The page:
Question: Born at midnight, of course (my special wake up time). As far back as I can remember, sleeping before 1 am was impossible. I especially remember my mom having a difficult time getting me to sleep in my first few weeks of school. I remember that first night, having to go to bed much earlier, and feeling bitter and helpless. I have never in my life been able to get decent sleep before 2 am, and I get my best rest if I can go to sleep at 4am and get up at noon. Most of my life (pushing 60 now) I have lived on less than 5 hours sleep, often on 3 or 4 and if I have to wake especially early for meetings, etc., then 1 or 2 hours.
Seems to be familial: Dad & one brother always up at 3am. One brother like me, bed at 3 am. My mom & one other brother, quite normal. My daughter, quite normal. Since young adults tend to like to stay up late, my social life never suffered much, but these days family would like to see me sometimes.I am sharing here because I am now experiencing something very new. Before the last 2 years, when people said they were tired because they’d slept too little, I assumed they meant they felt sleepy. This was how I felt. I could function, work, remain active, & pursue an academic career (PhD) on an average of 4 hours of sleep every 24. But after menopause, I now understand that when people say they are tired because of too little sleep, they mean just that: physical exhaustion.With this newfound exhaustion from too little sleep, my
sleep time has gone completely awry. In the past, I could always adjust somewhat to return to my normal pattern by staying up 24-36 hours. But now I am too exhausted to stay up for 24 hours or more, & so, right now, in the midst of grading finals, I’m on a ridiculous schedule: up until 2pm, and sleeping until 10pm–and even with 8 hours sleep, this feels tiring and just too weird. But I no longer have that great intellectual energy I once had, and readjusting my pattern would require no academic work for 2 or 3 days so I can reset through not sleeping for a couple of days. After reading some of the comments here, I think I’ve been very lucky. I have always been able to get up and function on even as little as 2 hours sleep. But aging is changing my luck.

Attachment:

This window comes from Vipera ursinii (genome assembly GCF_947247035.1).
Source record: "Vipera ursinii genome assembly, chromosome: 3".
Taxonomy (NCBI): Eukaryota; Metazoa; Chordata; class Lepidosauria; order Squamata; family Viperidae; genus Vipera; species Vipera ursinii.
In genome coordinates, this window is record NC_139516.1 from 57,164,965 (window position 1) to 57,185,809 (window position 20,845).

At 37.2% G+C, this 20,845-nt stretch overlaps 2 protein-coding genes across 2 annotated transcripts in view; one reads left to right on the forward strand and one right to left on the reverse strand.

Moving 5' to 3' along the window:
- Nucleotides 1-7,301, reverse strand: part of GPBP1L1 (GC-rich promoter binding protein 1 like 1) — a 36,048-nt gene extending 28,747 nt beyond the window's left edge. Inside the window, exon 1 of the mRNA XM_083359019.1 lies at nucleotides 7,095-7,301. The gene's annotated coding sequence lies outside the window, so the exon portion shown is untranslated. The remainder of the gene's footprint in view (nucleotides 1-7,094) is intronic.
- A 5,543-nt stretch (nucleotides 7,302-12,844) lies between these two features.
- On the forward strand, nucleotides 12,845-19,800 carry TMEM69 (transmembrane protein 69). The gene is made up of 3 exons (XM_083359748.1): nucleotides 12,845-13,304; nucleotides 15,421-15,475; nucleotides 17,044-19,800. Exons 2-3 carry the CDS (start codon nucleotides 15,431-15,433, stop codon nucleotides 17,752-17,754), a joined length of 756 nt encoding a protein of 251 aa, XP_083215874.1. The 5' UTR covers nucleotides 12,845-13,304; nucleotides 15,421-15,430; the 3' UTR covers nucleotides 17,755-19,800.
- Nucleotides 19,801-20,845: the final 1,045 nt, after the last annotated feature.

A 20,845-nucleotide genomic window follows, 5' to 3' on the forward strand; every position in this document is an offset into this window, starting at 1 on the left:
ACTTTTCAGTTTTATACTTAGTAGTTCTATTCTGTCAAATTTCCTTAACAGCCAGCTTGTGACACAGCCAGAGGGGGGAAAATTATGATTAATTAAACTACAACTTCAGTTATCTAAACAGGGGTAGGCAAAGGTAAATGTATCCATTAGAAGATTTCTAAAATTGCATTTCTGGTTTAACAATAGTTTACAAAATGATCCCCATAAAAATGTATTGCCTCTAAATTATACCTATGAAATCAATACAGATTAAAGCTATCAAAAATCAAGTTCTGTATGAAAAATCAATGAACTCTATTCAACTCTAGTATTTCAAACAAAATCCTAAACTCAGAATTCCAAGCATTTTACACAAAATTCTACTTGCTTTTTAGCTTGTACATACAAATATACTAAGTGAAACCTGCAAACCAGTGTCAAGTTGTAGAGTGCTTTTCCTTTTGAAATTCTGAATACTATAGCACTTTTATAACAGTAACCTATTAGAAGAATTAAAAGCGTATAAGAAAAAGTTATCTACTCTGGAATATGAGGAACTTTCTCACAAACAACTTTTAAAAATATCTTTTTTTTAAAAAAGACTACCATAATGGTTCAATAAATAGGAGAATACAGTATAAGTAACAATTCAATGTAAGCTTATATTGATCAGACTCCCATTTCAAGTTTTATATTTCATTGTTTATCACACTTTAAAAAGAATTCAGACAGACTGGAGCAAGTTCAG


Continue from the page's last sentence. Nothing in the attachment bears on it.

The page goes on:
Answer: Elizabeth, thanks for sharing your story and your thoughts. It’s an interesting point you hit on in the differences between the meaning of “tired” and “sleepy”. Their meaning in everyday conversation blends and merges, but really they can mean very different things. Being aware of these differences is important in understanding the subjective nature of how we feel with regards to fatigue.You certainly do seem to have been on the lucky end of the sleep need spectrum, and I hope you’re able to adjust well to your body’s new demands. Stay tuned for some upcoming articles on circadian rhythms and adjusting your biological clock to help sleep at the time you need to. If your interested in seeing these articles when they come out, you can follow our updates here on our blog page.

Thanks for your question and good luck,